Charles In Charge
July 9, 2005
Yesterday I said I’d try using the Cremo Cream with a shaving brush, but I say lots of things. Charles at QED sent me some of his recently launched shaving soaps to try — lavender, lime and sandalwood, as well as a really intriguing shaving stick of an anise/lavender mix — so I figured I’d take a break from the Cremo and try these new QED soaps which have become the toast of the shavegeek forums.
Actually, this wasn’t the first time I’ve shaved with QED’s new glycerin-based shaving soaps. Awhile back, Charles had sent me a lavender shaving stick to try, and since the soap’s the same in the sticks as it is in the tubs, and since I’m not really down with the whole rubbing the stick all over your wet face before you whip up the lather with your brush thing, I removed the hardened soap from the plastic push-up stick, put it in a vintage Old Spice glass shaving mug, microwaved it for 25 seconds, and waited for it to cool down and harden again.
The lavender QED soap gave good shave, but the most impressive thing about it was the scent. It’s made with real lavender essential oil, and quite a bit of it, from the smell of things. If you’re an old lady like me and you love lavender, you’ll love this QED soap, if for no other reason than it throws up a pretty intense lavender force field around your head for the duration of the shave.
As for the shave, I have to say that while I like the QED soap, I don’t share the prevailing shavegeek sing-along that it’s the best shave lube on the market. It’s good, and the scents, all derived from essential oils, are extraordinary. But I don’t find that the shave I get from the QED soaps are better than what I routinely get from Taylor, Trumper and other traditional creams. And while I haven’t used the Cremo Cream long enough to really decide whether it’s really the best shaving cream I’ve ever tested or simply a case where something new and different gets you excited and all jizzed about it, I definitely got better shaves with it this week than I’ve been able to get from the QED soaps.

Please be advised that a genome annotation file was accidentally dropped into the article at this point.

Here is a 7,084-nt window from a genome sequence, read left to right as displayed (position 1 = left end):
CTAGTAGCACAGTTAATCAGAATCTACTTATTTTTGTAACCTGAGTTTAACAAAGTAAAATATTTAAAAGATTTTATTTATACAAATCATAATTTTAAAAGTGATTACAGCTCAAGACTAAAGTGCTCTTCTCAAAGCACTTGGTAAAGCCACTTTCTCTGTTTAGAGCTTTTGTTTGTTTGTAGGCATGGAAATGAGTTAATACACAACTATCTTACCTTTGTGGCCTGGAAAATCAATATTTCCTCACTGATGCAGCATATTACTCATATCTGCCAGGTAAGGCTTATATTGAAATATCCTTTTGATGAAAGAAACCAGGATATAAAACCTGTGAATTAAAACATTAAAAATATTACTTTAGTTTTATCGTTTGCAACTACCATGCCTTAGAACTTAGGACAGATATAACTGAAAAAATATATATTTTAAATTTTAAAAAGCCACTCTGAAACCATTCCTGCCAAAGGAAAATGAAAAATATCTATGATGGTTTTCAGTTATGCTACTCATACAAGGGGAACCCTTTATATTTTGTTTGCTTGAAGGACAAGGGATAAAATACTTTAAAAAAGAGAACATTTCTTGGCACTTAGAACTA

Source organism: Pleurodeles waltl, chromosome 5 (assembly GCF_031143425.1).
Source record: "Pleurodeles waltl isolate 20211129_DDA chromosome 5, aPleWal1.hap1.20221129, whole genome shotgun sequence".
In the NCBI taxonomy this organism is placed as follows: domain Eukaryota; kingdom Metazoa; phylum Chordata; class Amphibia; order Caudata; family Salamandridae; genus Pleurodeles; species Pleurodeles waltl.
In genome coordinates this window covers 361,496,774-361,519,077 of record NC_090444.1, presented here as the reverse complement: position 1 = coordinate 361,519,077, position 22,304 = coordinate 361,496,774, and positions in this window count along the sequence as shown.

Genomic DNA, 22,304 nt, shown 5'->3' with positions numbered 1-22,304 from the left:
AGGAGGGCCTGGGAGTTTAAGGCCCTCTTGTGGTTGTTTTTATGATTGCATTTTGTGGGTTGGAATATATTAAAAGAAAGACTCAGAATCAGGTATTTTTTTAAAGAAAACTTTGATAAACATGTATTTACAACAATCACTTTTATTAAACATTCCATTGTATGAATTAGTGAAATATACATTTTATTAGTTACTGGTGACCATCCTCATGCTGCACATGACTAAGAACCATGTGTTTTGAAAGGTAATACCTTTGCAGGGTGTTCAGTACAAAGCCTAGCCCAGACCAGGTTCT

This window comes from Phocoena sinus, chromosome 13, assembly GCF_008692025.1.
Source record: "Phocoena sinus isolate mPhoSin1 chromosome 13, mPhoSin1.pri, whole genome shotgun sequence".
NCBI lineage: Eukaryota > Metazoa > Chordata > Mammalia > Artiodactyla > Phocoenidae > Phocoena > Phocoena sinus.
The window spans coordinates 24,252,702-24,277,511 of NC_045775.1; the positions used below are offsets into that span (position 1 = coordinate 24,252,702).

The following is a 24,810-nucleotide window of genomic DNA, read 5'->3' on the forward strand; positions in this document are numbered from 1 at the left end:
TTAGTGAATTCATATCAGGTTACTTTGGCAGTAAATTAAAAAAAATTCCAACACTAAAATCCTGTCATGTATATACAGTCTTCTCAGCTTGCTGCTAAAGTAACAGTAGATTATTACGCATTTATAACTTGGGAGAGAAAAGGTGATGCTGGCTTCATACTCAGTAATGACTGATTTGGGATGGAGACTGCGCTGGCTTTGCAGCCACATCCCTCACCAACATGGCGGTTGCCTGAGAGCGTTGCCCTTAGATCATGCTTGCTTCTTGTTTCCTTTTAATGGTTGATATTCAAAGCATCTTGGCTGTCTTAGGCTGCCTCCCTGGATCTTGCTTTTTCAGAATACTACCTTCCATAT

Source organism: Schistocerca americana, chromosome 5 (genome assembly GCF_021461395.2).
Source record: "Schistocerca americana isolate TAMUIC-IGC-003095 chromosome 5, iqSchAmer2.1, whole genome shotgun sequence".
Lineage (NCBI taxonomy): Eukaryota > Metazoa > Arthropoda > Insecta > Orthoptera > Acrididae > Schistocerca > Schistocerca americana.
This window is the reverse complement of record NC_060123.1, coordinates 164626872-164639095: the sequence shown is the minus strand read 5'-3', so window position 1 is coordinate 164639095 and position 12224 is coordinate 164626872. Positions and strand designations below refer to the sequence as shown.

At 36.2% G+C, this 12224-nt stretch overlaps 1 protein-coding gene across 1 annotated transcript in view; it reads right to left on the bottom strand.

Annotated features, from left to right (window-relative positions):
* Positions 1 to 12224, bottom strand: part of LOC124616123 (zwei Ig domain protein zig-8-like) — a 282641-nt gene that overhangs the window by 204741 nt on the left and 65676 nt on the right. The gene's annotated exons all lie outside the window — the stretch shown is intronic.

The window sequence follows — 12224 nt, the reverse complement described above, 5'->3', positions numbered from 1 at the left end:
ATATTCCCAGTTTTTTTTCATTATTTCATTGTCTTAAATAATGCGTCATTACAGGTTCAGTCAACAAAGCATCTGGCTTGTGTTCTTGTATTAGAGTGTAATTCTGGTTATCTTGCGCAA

One thing I do know, though, is that I strongly prefer the lavender QED soap to the sandalwood, which I tried today. The sandalwood irritated my skin a bit, and, strangely, smelled more like patchouli to me than sandalwood. I realize that many “sandalwood” colognes like Taylor’s have additional notes along with the sandalwood, and I also know that QED uses very expensive, pure sandalwood essential oil in its shaving soap. Maybe every other sandalwood scent I’ve smelled has been mixed with other stuff, and pure sandalwood really does smell like a guy in a dancing bears t-shirt playing hacky sack. It’s a nice scent, if you like patchouli, but I guess I was expecting something that smelled more like Taylor’s sandalwood cologne and shaving cream.
It’s also possible that glycerin shaving soaps work better for some skin types than others. On my face, which is very oily, the QED doesn’t slick up my skin so much as get squeaky. The same thing has happened with other hard glycerin shaving soaps I’ve tried, as well as when I’ve washed my face with a glycerin soaps like Neutrogena. The only way I can describe it is that my skin almost squeaks when I rub my hands over it.
The problem is, so does a razor. And when you’re shaving with a sharp double-edge blade, that’s the last thing you want. What you do want is slick lubrication so the edge of the blade glides smoothly across your skin. On my face, hard glycerin soaps like the QED make the blade pull and even stutter a bit at times. Even a new blade feels like one that’s a day past its due date. I can adapt to this and get a decent shave, but I can’t really get the kind of super close, super comfortable shave that I can with the traditional English creams. Even the inexpensive European creams like Proraso and Musgo Real are a better match for my skin type than hard glycerin soaps.
Clearly, other guys are getting much better results from the QED soaps than I’ve gotten — some shavegeeks have even claimed they dumped their other creams and soaps because the QED soaps are the best they ever tried and they’ll use nothing else. I wish I could get as excited about these soaps, but so far, I haven’t been able to get the same results. I will say, though, that the lavender did work better than the sandalwood, and I still want to try a few shaves with the lime, and especially the anise/lavender, before I put a period on this line. So tomorrow I’ll try both and see how they stack up.